diak, v.s.is/are not; does not exist; non-existent.
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a
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diadiakv.s.redup.
dikeang
/di kea
/di keang
/dikea
v.s.inch.no longer; no more; not... after all.
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mla
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mla
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di
dimlakv.s.pastwere not; did not exist; was/were non-existent.
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ng diakmod.no.
ngdiakcont.ng diak
diak a rengulexpr.inconsiderate; impolite.
mo diakexpr.run out; stop; disappear; become non-existent.
Examples:
> The attorneys will attempt at a settlement to avoid trial.
> You really don't obey your elders.
> She doesn't miss anything./Nothing gets by her.
> But the Most High God does not live in houses built by human hands.
> Don't return until you've found her.
Proverbs:
> Without looking afield, it was cut down behind the house.
From the folk tale concerning Mesubed Dingal, the inventor of the Palauan kite (see also No. 73). After his wife had been kidnapped, he constructed a kite using feathers from all the birds of Palau and he needed also wood from an Edebsungel tree to fashion the body of the bird-kite. After looking all over Palau and being on the point of giving up, he found the tree he needed behind his own house. The saying may be applied to anyone who does things the hard way, or who goes far afield to find something which is close at hand.
> Like the insects which stays at ashes of fire but doesn't burn.
You're near a situation which needs immediate attention but you don't lend a hand.
> It's like the way they eat in Ngeraus (where food is scarce): as soon as they get to like or enjoy the food, it's gone.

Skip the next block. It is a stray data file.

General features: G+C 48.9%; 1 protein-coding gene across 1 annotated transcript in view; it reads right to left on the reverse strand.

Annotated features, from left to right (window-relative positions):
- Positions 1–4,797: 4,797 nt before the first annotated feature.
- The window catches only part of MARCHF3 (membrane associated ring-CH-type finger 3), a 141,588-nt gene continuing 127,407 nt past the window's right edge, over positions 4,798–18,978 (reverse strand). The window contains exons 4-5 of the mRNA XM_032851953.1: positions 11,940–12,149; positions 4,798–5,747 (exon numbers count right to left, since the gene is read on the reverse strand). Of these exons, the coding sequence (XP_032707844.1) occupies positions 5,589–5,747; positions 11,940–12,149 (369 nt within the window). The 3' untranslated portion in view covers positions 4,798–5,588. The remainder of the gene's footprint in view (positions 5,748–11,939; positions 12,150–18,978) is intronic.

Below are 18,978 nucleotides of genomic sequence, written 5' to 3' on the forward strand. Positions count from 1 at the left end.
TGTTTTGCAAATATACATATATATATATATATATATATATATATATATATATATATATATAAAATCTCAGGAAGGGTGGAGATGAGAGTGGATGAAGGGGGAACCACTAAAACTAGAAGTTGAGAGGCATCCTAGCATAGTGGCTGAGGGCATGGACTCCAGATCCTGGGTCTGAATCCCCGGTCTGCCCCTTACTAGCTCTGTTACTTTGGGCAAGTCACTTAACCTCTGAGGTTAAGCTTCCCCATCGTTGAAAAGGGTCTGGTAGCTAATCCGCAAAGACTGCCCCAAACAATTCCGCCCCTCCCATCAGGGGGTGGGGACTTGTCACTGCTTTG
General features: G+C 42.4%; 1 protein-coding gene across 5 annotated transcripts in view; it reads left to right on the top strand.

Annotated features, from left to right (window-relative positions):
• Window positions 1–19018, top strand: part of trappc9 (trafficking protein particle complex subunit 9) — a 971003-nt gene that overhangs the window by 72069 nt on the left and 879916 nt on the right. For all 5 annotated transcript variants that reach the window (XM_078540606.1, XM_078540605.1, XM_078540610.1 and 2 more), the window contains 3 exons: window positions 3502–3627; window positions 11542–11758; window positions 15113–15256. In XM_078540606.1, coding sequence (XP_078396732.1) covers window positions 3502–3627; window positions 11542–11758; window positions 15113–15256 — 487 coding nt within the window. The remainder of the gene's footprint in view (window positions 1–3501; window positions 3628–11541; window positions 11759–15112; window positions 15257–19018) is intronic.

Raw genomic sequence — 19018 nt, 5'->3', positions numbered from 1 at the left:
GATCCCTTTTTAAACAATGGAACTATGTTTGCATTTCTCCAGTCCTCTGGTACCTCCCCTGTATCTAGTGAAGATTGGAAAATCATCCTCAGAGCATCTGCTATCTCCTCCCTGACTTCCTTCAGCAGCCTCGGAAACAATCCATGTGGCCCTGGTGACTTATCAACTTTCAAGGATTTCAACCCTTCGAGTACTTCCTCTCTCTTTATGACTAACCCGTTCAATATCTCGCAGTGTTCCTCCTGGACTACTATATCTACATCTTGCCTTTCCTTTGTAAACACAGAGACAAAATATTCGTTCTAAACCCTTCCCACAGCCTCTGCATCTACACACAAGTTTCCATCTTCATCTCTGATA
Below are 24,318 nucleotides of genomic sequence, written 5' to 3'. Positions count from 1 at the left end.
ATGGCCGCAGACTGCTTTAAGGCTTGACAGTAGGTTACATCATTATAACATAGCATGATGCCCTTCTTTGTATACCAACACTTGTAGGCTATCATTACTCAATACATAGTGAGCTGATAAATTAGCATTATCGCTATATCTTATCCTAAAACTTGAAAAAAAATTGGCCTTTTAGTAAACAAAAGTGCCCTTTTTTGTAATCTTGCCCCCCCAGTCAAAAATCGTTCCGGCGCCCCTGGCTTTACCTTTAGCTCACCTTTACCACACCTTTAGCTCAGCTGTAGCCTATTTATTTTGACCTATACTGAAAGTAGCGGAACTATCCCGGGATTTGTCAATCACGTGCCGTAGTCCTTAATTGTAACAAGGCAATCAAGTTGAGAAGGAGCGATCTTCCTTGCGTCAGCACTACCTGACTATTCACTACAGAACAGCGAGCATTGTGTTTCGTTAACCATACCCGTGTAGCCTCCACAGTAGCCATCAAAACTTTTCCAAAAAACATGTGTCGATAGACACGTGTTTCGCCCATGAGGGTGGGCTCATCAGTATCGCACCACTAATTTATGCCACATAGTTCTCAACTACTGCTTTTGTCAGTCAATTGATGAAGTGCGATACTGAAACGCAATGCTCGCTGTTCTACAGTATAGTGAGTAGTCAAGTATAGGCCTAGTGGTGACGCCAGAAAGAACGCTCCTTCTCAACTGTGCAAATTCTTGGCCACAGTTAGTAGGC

Just as something becomes popular, it becomes unavailable. Ngerraus is a small village in Ngchesar (central Palau). The idiom suggests a person who begins to feel hungry just as the food runs out. The reference is to the meager food resources of a small village. In contemporary Palau the idiom may be applied to some popular import that soon disappears from the shelves of the stores.
> Like lightning, a big, unnecessary noise.
Lightning rarely strikes in such a way as to cause serious damage in Palau. May be applied to any unnecessary fuss or oratory at a meeting.
> If it is my lunch it can be divided, if it is yours then it cannot
Two men habitually trapped fish in the same region of the lagoon. One would occasionally ask the other to join him at lunch, the other would always refuse. One day the man who refused arrived with no lunch. When the usual invitation was extended the man refused, saying that, anyway, he had no lunch. The invitation was insistently pressed until the reluctant one gave in. As they split the taro between them the one who shared made the above statement. The idiom is a mild rebuke of a retentive person
More Examples:
> I didn't really realize that we are so darn stubborn.
> There was a crash by the bridge. Nobody got hurt.
> Do you want anything else?
> A lot of talk but no action.
> I'm not sleepy.

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